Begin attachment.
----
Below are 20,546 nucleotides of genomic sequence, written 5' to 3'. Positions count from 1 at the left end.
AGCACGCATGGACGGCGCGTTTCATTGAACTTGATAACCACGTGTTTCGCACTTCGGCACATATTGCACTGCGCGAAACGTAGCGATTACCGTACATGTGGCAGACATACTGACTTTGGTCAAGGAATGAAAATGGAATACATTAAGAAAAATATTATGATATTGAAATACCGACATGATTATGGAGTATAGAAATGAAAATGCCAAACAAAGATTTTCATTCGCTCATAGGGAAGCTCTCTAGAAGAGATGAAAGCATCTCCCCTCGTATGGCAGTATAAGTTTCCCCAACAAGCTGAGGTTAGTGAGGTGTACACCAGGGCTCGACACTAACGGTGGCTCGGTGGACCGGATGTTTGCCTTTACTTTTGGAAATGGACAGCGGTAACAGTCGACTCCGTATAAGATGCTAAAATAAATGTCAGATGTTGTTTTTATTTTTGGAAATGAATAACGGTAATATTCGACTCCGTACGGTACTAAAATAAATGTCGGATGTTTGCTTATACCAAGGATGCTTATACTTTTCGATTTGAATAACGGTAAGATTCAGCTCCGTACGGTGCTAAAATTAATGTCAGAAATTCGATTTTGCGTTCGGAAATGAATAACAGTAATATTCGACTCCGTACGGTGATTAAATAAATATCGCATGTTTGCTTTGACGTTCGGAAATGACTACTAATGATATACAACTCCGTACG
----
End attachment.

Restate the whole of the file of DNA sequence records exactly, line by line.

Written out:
Below are 20,546 nucleotides of genomic sequence, written 5' to 3'. Positions count from 1 at the left end.
AGCACGCATGGACGGCGCGTTTCATTGAACTTGATAACCACGTGTTTCGCACTTCGGCACATATTGCACTGCGCGAAACGTAGCGATTACCGTACATGTGGCAGACATACTGACTTTGGTCAAGGAATGAAAATGGAATACATTAAGAAAAATATTATGATATTGAAATACCGACATGATTATGGAGTATAGAAATGAAAATGCCAAACAAAGATTTTCATTCGCTCATAGGGAAGCTCTCTAGAAGAGATGAAAGCATCTCCCCTCGTATGGCAGTATAAGTTTCCCCAACAAGCTGAGGTTAGTGAGGTGTACACCAGGGCTCGACACTAACGGTGGCTCGGTGGACCGGATGTTTGCCTTTACTTTTGGAAATGGACAGCGGTAACAGTCGACTCCGTATAAGATGCTAAAATAAATGTCAGATGTTGTTTTTATTTTTGGAAATGAATAACGGTAATATTCGACTCCGTACGGTACTAAAATAAATGTCGGATGTTTGCTTATACCAAGGATGCTTATACTTTTCGATTTGAATAACGGTAAGATTCAGCTCCGTACGGTGCTAAAATTAATGTCAGAAATTCGATTTTGCGTTCGGAAATGAATAACAGTAATATTCGACTCCGTACGGTGATTAAATAAATATCGCATGTTTGCTTTGACGTTCGGAAATGACTACTAATGATATACAACTCCGTACG